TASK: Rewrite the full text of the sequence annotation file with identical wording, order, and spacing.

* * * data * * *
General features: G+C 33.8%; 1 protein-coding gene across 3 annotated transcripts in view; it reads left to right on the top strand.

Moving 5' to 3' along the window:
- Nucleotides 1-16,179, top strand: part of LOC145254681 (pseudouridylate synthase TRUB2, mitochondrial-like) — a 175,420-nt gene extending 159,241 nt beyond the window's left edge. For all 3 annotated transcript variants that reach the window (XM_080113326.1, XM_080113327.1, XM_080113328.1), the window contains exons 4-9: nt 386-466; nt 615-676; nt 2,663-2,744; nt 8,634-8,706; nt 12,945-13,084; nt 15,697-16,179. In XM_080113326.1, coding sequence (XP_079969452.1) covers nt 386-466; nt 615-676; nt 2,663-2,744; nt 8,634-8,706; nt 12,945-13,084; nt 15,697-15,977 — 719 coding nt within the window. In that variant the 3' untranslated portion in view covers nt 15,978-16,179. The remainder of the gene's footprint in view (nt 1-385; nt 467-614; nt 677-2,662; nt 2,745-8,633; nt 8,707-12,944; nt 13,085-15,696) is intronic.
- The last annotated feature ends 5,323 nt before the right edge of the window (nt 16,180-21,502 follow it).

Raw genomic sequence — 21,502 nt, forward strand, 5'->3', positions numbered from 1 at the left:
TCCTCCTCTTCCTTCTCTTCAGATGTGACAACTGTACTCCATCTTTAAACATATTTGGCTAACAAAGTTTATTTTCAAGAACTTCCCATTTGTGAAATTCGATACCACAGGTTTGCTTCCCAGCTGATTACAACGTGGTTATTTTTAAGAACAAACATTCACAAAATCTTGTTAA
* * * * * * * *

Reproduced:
General features: G+C 33.8%; 1 protein-coding gene across 3 annotated transcripts in view; it reads left to right on the top strand.

Moving 5' to 3' along the window:
- Nucleotides 1-16,179, top strand: part of LOC145254681 (pseudouridylate synthase TRUB2, mitochondrial-like) — a 175,420-nt gene extending 159,241 nt beyond the window's left edge. For all 3 annotated transcript variants that reach the window (XM_080113326.1, XM_080113327.1, XM_080113328.1), the window contains exons 4-9: nt 386-466; nt 615-676; nt 2,663-2,744; nt 8,634-8,706; nt 12,945-13,084; nt 15,697-16,179. In XM_080113326.1, coding sequence (XP_079969452.1) covers nt 386-466; nt 615-676; nt 2,663-2,744; nt 8,634-8,706; nt 12,945-13,084; nt 15,697-15,977 — 719 coding nt within the window. In that variant the 3' untranslated portion in view covers nt 15,978-16,179. The remainder of the gene's footprint in view (nt 1-385; nt 467-614; nt 677-2,662; nt 2,745-8,633; nt 8,707-12,944; nt 13,085-15,696) is intronic.
- The last annotated feature ends 5,323 nt before the right edge of the window (nt 16,180-21,502 follow it).

Raw genomic sequence — 21,502 nt, forward strand, 5'->3', positions numbered from 1 at the left:
TCCTCCTCTTCCTTCTCTTCAGATGTGACAACTGTACTCCATCTTTAAACATATTTGGCTAACAAAGTTTATTTTCAAGAACTTCCCATTTGTGAAATTCGATACCACAGGTTTGCTTCCCAGCTGATTACAACGTGGTTATTTTTAAGAACAAACATTCACAAAATCTTGTTAA